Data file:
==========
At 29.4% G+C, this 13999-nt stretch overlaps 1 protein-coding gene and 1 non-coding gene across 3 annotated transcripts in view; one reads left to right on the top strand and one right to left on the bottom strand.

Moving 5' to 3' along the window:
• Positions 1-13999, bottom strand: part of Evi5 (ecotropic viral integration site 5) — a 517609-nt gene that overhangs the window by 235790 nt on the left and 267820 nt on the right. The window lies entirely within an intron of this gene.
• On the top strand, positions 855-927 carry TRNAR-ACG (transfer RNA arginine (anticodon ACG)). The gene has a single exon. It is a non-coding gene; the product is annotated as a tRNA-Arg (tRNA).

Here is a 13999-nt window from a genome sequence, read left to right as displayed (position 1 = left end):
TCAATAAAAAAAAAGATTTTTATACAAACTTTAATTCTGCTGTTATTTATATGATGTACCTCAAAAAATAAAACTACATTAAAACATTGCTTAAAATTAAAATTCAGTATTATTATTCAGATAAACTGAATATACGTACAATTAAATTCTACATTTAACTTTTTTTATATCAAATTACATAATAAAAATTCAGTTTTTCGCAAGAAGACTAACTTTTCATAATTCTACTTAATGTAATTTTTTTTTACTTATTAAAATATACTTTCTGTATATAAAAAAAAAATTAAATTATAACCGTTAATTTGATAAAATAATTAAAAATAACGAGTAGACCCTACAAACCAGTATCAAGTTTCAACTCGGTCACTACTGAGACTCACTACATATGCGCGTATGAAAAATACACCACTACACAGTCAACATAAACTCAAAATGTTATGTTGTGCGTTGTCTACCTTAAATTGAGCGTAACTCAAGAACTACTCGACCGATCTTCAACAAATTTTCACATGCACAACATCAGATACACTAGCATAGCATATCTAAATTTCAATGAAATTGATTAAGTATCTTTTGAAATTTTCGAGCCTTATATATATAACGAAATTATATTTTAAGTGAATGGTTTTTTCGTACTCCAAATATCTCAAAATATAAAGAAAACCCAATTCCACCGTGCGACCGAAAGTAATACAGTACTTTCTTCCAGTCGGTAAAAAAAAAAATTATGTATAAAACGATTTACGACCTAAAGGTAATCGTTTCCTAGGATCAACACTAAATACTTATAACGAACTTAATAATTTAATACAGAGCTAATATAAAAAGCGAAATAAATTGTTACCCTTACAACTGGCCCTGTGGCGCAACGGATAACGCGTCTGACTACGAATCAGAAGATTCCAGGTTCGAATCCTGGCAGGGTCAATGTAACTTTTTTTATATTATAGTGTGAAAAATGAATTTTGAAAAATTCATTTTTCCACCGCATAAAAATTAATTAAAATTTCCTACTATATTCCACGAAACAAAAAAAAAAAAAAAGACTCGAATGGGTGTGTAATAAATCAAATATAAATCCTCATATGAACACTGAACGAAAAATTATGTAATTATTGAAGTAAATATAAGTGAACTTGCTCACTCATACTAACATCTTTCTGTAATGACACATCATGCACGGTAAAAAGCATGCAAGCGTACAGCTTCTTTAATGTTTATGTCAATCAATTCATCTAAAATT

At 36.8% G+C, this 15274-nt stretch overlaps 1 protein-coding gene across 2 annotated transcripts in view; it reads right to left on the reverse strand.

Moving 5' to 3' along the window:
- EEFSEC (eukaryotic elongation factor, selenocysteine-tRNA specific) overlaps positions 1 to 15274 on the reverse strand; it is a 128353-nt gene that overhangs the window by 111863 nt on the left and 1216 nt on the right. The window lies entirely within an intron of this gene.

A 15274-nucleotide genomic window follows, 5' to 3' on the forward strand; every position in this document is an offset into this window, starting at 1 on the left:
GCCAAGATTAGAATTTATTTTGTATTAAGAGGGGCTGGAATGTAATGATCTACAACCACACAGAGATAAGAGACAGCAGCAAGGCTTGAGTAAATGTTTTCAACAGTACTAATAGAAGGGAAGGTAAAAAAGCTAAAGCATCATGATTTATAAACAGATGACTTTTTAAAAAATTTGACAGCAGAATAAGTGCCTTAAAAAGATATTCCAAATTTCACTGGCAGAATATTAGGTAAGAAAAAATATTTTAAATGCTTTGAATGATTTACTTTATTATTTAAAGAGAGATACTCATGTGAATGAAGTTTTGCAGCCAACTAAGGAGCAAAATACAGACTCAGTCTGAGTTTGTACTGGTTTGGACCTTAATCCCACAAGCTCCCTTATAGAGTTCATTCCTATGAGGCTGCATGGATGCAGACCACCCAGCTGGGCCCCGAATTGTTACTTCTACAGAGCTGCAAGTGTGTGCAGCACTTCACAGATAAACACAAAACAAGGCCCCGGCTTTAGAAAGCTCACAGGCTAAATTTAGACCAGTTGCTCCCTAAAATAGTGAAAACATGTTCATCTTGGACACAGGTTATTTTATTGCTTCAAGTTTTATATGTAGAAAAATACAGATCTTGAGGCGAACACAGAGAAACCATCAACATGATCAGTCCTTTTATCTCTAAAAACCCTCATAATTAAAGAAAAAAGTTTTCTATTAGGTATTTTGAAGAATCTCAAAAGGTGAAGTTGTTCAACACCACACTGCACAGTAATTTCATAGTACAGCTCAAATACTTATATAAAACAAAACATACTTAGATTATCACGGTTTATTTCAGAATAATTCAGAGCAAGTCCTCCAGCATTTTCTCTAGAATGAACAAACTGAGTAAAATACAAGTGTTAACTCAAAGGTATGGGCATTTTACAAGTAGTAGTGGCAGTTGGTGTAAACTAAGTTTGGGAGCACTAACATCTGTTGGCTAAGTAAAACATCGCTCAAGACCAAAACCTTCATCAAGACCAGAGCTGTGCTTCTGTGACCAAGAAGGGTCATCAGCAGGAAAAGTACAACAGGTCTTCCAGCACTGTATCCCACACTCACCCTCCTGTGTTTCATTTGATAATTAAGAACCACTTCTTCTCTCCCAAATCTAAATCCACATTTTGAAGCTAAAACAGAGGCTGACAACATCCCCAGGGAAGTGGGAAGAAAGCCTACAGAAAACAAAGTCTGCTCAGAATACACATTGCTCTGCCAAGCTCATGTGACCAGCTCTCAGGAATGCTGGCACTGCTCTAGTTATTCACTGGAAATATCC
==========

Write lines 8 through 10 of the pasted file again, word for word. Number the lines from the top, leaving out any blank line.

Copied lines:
Moving 5' to 3' along the window:
- EEFSEC (eukaryotic elongation factor, selenocysteine-tRNA specific) overlaps positions 1 to 15274 on the reverse strand; it is a 128353-nt gene that overhangs the window by 111863 nt on the left and 1216 nt on the right. The window lies entirely within an intron of this gene.

A 15274-nucleotide genomic window follows, 5' to 3' on the forward strand; every position in this document is an offset into this window, starting at 1 on the left: